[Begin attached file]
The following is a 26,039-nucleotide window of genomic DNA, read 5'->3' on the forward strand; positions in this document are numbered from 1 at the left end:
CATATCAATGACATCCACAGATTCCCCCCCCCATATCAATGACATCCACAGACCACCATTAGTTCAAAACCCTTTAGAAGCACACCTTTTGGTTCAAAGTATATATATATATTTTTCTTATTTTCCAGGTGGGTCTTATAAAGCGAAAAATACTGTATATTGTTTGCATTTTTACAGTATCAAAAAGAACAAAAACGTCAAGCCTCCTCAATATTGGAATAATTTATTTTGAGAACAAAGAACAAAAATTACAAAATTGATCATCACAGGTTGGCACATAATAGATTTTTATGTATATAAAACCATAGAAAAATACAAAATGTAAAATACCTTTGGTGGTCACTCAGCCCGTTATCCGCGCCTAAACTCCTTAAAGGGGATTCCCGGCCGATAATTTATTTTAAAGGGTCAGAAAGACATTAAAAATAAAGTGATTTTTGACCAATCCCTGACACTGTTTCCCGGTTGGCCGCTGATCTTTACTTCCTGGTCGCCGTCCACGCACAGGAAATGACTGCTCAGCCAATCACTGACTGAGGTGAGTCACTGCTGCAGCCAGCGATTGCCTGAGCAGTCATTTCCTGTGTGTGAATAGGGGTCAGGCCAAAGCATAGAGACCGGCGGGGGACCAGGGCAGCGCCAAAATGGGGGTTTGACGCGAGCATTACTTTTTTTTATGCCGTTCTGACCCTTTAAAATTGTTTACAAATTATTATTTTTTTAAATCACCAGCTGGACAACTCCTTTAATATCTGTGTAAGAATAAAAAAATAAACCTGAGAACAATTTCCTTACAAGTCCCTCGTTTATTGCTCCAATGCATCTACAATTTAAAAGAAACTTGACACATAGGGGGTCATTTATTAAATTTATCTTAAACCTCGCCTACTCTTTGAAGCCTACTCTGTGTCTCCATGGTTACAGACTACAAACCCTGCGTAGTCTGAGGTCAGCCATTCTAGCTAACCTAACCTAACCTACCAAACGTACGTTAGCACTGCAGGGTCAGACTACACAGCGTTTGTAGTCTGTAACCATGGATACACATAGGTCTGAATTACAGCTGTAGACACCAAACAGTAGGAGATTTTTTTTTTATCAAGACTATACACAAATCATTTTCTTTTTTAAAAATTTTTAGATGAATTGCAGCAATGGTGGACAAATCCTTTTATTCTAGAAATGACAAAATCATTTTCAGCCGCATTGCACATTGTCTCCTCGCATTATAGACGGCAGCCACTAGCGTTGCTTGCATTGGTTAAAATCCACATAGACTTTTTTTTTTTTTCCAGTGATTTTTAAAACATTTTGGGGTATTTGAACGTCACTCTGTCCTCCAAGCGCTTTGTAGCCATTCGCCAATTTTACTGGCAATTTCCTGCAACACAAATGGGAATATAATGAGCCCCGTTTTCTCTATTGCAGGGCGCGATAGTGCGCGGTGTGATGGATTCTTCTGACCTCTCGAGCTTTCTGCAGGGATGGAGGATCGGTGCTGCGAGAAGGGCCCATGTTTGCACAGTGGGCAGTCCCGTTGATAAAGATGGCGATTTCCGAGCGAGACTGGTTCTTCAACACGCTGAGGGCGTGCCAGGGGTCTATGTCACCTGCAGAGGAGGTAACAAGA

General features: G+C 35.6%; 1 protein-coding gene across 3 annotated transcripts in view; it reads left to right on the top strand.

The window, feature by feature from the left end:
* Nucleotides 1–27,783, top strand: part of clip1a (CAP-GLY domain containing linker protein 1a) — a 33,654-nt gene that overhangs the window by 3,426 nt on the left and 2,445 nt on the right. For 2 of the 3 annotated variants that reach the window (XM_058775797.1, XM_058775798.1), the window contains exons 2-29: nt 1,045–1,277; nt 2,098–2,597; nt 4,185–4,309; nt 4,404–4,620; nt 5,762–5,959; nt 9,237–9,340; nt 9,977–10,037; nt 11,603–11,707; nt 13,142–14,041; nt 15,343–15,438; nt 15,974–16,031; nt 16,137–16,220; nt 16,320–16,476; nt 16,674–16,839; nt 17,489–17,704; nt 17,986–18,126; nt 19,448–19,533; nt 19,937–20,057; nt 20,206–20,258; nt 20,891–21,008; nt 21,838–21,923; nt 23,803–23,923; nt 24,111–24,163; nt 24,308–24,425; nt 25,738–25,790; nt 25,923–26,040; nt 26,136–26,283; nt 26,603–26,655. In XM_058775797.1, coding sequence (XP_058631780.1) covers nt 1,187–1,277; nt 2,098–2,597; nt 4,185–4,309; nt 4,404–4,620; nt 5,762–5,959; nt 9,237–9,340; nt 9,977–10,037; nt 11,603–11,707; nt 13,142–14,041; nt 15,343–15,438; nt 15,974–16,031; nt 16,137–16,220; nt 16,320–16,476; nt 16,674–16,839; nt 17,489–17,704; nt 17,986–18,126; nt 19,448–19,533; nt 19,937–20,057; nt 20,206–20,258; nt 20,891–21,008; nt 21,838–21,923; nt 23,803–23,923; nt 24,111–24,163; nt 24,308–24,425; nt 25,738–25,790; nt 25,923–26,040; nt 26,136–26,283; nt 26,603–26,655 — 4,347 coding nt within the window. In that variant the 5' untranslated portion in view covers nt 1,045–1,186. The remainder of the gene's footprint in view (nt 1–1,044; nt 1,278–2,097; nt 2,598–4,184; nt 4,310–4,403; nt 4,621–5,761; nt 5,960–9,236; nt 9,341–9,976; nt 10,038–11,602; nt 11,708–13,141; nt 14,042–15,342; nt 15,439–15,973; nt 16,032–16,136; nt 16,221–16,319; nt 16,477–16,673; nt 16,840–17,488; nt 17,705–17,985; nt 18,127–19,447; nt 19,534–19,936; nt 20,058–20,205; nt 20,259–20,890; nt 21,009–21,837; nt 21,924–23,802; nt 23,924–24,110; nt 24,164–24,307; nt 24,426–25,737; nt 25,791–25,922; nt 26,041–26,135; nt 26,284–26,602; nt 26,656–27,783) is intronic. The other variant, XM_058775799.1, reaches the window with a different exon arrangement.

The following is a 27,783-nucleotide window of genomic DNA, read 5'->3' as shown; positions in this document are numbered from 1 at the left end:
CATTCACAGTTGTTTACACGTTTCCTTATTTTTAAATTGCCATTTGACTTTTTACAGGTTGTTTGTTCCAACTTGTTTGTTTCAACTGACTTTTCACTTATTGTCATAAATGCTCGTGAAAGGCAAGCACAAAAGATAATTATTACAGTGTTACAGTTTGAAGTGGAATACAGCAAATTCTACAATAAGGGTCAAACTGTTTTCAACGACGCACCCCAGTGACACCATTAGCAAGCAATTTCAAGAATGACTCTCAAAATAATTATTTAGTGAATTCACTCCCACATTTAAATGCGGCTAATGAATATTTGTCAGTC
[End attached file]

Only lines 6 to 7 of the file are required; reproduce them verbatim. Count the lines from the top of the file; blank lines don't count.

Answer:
The following is a 27,783-nucleotide window of genomic DNA, read 5'->3' as shown; positions in this document are numbered from 1 at the left end:
CATTCACAGTTGTTTACACGTTTCCTTATTTTTAAATTGCCATTTGACTTTTTACAGGTTGTTTGTTCCAACTTGTTTGTTTCAACTGACTTTTCACTTATTGTCATAAATGCTCGTGAAAGGCAAGCACAAAAGATAATTATTACAGTGTTACAGTTTGAAGTGGAATACAGCAAATTCTACAATAAGGGTCAAACTGTTTTCAACGACGCACCCCAGTGACACCATTAGCAAGCAATTTCAAGAATGACTCTCAAAATAATTATTTAGTGAATTCACTCCCACATTTAAATGCGGCTAATGAATATTTGTCAGTC